Scientists Have Found Evidence That Tigers May Roam Central Asia Again

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animals.nationalgeographic.com

The Amur Tiger will be reintroduced to Kazakhstan and later be moved to parts of Central Asia, according to mnn.com.

The Caspian Tiger, one of the largest cats to ever live, roamed in the wilds of the Middle East and Central Asia experienced threats of habitat loss and hunting which eventually drifted them into extinction during the 1970s, according to mnn.com. The Amur tiger is also known as the Siberian tiger. It is estimated that there are around 500 Amur tigers in the world, which averages up to 11 feet with a tail up to one meter long.

They live primarily in eastern Russia’s birch forests, even though some exist in China and South Korea. An adult male can weigh up to 700 pounds, while females significantly smaller and weigh up to 400 pounds, according to animalfactguide.com.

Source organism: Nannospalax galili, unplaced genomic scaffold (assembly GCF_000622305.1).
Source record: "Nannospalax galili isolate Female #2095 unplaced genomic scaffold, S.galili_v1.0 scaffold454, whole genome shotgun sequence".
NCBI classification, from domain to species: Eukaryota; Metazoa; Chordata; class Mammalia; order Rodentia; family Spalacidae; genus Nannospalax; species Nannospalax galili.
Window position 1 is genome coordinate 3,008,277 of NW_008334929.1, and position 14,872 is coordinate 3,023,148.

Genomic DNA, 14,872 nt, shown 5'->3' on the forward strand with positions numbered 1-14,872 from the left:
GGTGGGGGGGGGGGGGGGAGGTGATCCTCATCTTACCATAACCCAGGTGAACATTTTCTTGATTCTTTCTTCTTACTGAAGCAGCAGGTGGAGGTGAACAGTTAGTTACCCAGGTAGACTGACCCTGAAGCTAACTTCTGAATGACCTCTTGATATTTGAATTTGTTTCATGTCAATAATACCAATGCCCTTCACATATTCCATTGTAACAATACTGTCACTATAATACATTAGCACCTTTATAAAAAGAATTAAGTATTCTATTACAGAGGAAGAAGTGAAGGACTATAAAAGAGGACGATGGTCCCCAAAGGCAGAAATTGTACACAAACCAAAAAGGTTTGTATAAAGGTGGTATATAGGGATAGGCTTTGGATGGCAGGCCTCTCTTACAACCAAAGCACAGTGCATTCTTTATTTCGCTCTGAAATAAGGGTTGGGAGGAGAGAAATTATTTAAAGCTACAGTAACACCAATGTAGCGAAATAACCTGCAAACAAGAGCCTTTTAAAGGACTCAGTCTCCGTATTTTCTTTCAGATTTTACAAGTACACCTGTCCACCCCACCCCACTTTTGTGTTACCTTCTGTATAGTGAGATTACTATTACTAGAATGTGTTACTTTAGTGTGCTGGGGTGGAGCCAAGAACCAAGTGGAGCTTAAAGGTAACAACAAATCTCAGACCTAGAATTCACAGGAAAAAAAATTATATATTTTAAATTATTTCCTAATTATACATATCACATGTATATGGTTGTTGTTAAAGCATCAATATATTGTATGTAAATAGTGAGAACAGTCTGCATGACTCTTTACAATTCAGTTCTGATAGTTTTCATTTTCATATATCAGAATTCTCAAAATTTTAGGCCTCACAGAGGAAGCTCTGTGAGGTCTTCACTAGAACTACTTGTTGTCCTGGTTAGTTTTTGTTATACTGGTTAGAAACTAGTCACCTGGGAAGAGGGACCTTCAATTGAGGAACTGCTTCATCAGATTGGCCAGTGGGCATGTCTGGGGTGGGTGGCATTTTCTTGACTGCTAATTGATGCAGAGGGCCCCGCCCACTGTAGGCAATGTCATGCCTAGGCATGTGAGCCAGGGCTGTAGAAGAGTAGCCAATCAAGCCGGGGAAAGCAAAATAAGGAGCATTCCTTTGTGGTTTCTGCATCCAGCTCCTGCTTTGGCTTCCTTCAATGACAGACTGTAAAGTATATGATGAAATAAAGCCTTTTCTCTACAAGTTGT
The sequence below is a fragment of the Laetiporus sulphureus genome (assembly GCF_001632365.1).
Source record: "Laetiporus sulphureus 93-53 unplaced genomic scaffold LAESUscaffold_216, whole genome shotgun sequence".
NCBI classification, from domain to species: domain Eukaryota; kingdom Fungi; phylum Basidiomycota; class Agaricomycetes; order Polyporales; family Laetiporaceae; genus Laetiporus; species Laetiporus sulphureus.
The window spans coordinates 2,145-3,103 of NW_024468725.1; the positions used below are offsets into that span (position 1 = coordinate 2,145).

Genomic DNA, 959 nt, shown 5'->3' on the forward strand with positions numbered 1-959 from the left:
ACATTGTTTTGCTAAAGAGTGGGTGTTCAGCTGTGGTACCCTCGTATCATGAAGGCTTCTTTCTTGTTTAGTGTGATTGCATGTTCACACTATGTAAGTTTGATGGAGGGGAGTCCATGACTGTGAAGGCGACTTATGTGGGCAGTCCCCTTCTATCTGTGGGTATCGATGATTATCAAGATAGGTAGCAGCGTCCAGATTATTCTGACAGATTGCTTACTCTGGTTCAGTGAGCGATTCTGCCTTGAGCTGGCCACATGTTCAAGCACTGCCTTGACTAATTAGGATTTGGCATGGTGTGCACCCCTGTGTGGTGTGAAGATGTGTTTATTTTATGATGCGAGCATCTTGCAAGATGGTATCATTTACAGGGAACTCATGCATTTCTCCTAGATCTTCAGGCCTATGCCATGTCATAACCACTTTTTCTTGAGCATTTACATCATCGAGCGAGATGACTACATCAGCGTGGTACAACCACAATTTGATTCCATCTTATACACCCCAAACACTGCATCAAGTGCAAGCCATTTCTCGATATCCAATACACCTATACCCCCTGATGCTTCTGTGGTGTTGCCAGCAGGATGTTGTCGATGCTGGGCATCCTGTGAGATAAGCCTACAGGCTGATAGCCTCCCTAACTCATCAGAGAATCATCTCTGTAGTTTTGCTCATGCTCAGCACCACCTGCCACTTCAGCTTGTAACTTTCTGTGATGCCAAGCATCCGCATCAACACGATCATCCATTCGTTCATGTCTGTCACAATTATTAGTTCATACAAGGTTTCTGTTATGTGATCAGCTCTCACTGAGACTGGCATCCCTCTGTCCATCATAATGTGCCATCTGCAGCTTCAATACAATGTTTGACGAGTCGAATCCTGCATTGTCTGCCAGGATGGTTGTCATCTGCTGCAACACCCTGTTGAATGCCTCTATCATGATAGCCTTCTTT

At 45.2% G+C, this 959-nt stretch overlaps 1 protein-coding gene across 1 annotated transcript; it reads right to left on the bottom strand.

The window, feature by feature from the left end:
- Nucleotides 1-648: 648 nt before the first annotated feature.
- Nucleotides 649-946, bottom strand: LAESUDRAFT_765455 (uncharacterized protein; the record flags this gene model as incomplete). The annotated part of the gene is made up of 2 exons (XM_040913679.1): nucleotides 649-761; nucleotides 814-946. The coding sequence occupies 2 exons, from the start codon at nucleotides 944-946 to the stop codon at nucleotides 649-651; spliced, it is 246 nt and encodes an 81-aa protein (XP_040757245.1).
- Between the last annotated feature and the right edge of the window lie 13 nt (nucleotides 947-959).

“First, it is necessary to stop riparian zone degradation caused by uncontrolled fires. Second, it is vital to restoring wild ungulate, a hoofed mammal, populations in the area. That, alone, could take five to 15 years,” Mikhail Paltsyn, an ESF doctoral candidate who oversaw analytical aspects of the study, according to sciencedaily.com.

The tigers could potentially flourish in a zone near the Lli River and the coast of the Balkhash Lake in Kazakhstan. A number of hurdles include water regulation by both Kazakhstan and China, a restoration of the tiger’s prey and safety concerns from local populations need to be addressed before the experiment can begin, according to nypost.com.

Even though reintroduction of the tigers is years away, it still has support by the Balkhash Nature Reserve and local communities in Kazakhstan, stated the nypost.com.